Dairy Delivery: 1955 Divco Milk Truck


Imagine what it would have been like to be a milk man driving around in this Divco Milk Truck. It has obviously been many years since this truck delivered any milk, but this Divco is such a neat looking truck that it would be great to repurpose.  With only a few hours left in the auction, this Divco Milk Truck has reached $3,600. Find it here on eBay out of Bogata, Texas.


The inline 6 flat head engine is missing a few items but is mostly complete. The condition of the engine is unknown, but we can easily see this Divco getting an updated drivetrain. Rust in the engine bay looks minimal, though the battery box is a little crispy. The inner fenders and the fire wall look solid with no major rot present.


The cabin of this Milk Truck is minimal, and is lacking the driver seat. There is a generous amount of surface rust inside of the cab, but most looks to be superficial. The floor area of the cab does have some rot. It looks to be mostly concentrated near the door areas where there was plenty of foot traffic getting in and out of this Milk Truck. Something very cool about this Divco is that it retains its freezer box. There are a slew of options as to what to do with this Divco, but with a quick thought, a retro ice cream truck would be neat. If the Freezer box doesn’t interest you, it could be dismantled opening an array of options for repurposing this Divco. From the outside this Milk Truck is cool with a twist of style. There is plenty of surface rust on the exterior, but again it is superficial. Though there is some rot to contend with as well on the exterior. The passenger side rocker area has a riveted patch panel that likely covered up rust long ago. The patch panel has now rusted as well. There is also a crack and rusty area on the rear driver corner of this truck. Both of these areas are not large in size, but they will need attention. The underbody is in unknown condition, but we suspect it’s not too shabby. It is neat to look over the patina of this truck and still be able to make out “Colverts Dairy Products”.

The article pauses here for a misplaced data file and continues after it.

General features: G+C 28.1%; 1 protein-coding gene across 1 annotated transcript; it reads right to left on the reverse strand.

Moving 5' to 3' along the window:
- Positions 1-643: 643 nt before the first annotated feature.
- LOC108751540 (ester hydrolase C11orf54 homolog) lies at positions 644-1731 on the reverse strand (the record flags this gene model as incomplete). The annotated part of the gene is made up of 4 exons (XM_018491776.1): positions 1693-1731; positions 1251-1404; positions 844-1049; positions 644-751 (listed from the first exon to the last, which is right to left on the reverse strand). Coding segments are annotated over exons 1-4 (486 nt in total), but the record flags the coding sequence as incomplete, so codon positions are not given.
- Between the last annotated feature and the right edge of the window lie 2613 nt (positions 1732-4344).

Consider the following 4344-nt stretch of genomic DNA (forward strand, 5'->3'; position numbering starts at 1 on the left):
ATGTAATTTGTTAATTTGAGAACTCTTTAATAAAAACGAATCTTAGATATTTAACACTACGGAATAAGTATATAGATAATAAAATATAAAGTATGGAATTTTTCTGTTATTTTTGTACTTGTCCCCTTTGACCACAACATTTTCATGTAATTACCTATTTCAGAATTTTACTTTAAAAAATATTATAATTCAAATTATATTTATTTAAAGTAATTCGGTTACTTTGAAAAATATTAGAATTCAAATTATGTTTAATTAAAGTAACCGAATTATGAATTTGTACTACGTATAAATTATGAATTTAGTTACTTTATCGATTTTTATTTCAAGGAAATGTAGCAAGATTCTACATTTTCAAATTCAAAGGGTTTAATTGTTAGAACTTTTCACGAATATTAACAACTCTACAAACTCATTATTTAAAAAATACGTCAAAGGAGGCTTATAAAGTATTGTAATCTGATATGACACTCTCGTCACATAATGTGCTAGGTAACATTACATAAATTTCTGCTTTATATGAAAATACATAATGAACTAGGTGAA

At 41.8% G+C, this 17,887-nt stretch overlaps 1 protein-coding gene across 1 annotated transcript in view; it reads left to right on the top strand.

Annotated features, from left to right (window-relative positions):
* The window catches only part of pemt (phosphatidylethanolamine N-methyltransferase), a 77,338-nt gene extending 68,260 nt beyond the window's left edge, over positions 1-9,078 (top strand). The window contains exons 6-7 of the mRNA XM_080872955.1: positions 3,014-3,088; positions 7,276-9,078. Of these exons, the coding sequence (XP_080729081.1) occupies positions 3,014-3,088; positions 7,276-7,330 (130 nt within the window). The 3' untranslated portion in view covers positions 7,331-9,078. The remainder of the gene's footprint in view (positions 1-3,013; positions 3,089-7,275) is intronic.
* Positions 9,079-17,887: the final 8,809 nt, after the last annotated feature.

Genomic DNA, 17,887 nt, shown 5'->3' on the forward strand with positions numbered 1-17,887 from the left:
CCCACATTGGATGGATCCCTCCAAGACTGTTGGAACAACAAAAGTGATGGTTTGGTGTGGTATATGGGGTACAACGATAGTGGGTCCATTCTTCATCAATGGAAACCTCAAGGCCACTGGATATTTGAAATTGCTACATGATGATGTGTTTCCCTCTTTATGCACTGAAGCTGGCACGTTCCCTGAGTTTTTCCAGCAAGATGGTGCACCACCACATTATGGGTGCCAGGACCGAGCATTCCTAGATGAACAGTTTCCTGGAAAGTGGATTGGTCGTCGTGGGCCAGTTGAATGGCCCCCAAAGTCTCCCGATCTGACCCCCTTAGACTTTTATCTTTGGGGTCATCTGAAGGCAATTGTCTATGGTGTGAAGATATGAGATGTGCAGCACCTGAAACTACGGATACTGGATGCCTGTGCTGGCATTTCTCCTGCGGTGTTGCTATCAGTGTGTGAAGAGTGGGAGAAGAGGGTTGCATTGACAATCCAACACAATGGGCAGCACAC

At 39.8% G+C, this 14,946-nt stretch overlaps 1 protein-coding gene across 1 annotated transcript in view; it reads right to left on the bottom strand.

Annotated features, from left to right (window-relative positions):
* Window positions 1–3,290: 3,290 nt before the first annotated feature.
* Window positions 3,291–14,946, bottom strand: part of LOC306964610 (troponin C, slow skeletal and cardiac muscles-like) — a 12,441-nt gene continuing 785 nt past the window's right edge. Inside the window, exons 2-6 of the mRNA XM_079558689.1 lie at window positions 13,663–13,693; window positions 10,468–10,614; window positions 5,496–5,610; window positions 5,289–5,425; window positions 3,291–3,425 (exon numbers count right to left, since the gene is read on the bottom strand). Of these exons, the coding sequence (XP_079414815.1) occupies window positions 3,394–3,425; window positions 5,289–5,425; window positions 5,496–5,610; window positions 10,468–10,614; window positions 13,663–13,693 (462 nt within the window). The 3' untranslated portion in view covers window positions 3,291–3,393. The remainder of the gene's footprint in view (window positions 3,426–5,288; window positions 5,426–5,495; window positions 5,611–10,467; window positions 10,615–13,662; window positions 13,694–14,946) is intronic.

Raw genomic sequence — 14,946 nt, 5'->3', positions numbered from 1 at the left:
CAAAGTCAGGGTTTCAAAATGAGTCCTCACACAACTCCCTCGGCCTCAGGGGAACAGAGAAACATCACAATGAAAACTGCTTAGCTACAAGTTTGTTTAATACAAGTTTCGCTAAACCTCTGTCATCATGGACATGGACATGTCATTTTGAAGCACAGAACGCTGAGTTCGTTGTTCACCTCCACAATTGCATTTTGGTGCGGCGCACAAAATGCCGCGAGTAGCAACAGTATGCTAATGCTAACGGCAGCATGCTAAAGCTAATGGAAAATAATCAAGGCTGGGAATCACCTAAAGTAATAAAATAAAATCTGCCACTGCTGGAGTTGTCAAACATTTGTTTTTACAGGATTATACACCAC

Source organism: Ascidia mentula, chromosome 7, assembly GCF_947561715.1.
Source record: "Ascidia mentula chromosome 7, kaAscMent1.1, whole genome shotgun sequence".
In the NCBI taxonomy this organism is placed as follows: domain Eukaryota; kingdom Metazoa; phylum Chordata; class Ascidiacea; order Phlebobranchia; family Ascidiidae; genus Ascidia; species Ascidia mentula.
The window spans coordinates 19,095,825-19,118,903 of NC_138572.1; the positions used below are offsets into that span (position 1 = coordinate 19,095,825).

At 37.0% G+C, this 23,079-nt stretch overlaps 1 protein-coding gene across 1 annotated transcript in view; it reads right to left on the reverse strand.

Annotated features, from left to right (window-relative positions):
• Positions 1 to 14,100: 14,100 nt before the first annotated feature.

There is still plenty of this truck remaining making it a worthwhile truck to repurpose, but what can be done with this truck? Full on restoration, preservation, restomod, food truck, camper, or maybe an ice cream truck? The possibilities are almost endless. What would you do with this 1955 Divco Milk Truck?


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  1. Howard A Member

    Looks like Rusty Balls Speed Shop’s next project ( hey, they redid a Metro, why not a Divco?) These were meant to be driven standing up, and the seat was on a pole that fit in that hole by the floor, and would swing out of the way. These guys ( sorry, not too many women milk “men”) had a hundred stops or more a day, and sitting down was only for the beginning and the end of the day. Just about every home when I was a kid, had a milk chute or that thing in the door with the 2 doors. Not many folks kept a Divco, except as a tool shed out back, and could be made into something cool. Going to take someone like Rusty Balls to make this thing cool. Otherwise, as is, it’s an expensive tool shed.